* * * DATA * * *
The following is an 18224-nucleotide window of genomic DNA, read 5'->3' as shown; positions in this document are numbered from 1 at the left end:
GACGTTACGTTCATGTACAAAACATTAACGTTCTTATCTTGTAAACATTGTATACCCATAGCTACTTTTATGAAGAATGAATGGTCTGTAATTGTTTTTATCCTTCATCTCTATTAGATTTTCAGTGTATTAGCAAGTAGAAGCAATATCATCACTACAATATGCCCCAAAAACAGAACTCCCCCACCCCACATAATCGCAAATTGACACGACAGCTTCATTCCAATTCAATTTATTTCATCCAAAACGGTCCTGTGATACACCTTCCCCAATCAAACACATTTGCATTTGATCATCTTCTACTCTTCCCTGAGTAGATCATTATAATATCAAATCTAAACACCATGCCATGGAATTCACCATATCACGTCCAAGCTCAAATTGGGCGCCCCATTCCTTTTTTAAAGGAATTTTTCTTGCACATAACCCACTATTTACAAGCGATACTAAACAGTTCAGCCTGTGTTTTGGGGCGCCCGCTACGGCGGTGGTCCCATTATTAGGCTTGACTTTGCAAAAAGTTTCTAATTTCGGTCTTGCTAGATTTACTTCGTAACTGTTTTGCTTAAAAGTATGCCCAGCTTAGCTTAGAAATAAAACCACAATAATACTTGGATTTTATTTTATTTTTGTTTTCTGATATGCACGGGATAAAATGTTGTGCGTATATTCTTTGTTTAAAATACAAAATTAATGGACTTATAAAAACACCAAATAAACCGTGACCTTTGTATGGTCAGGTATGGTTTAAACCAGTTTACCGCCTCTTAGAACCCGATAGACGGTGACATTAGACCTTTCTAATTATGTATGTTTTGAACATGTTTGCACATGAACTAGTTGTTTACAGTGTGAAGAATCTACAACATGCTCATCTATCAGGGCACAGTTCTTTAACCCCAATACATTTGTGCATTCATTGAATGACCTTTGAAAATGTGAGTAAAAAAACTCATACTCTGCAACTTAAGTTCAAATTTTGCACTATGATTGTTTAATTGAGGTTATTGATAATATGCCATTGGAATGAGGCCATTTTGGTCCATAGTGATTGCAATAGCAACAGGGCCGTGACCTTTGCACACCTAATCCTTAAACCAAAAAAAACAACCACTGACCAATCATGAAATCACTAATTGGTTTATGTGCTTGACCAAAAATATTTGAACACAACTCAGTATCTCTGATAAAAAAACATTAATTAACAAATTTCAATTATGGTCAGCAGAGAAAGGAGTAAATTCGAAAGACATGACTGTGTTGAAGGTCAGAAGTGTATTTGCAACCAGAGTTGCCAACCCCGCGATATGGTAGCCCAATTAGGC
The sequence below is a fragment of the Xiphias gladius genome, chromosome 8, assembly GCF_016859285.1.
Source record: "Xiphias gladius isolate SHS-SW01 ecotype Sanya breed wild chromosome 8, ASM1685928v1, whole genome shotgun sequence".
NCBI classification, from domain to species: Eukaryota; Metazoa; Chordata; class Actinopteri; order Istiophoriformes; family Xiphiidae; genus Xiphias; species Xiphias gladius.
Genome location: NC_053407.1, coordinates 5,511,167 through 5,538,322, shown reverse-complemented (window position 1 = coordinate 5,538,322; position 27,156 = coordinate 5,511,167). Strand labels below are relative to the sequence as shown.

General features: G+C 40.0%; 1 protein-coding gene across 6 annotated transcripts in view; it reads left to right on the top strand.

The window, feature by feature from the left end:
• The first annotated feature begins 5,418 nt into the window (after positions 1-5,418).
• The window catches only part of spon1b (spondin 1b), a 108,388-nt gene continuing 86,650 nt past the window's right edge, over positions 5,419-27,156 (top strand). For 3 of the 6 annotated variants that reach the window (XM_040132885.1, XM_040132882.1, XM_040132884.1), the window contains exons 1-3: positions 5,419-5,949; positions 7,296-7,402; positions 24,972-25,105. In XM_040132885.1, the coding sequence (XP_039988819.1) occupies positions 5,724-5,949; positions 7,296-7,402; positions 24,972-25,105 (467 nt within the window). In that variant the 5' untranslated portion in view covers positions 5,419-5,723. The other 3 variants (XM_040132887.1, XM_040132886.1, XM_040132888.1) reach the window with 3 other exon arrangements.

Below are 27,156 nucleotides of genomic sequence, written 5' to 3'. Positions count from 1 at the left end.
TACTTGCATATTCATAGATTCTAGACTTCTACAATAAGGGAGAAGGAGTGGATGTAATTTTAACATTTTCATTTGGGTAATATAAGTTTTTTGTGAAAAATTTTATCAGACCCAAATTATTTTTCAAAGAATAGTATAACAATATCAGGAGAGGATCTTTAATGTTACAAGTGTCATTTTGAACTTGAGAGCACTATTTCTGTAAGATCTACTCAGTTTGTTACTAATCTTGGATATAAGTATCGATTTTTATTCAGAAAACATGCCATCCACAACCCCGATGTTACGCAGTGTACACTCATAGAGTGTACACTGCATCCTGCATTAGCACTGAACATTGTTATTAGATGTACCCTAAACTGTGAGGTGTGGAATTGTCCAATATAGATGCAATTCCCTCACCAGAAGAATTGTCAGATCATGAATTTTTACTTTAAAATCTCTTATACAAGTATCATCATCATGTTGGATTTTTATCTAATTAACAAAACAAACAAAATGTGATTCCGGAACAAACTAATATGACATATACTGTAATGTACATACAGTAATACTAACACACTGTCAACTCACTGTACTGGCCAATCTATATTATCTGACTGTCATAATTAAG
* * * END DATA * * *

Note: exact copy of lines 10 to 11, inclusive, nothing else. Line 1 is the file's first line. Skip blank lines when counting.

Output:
• The window catches only part of spon1b (spondin 1b), a 108,388-nt gene continuing 86,650 nt past the window's right edge, over positions 5,419-27,156 (top strand). For 3 of the 6 annotated variants that reach the window (XM_040132885.1, XM_040132882.1, XM_040132884.1), the window contains exons 1-3: positions 5,419-5,949; positions 7,296-7,402; positions 24,972-25,105. In XM_040132885.1, the coding sequence (XP_039988819.1) occupies positions 5,724-5,949; positions 7,296-7,402; positions 24,972-25,105 (467 nt within the window). In that variant the 5' untranslated portion in view covers positions 5,419-5,723. The other 3 variants (XM_040132887.1, XM_040132886.1, XM_040132888.1) reach the window with 3 other exon arrangements.

Below are 27,156 nucleotides of genomic sequence, written 5' to 3'. Positions count from 1 at the left end.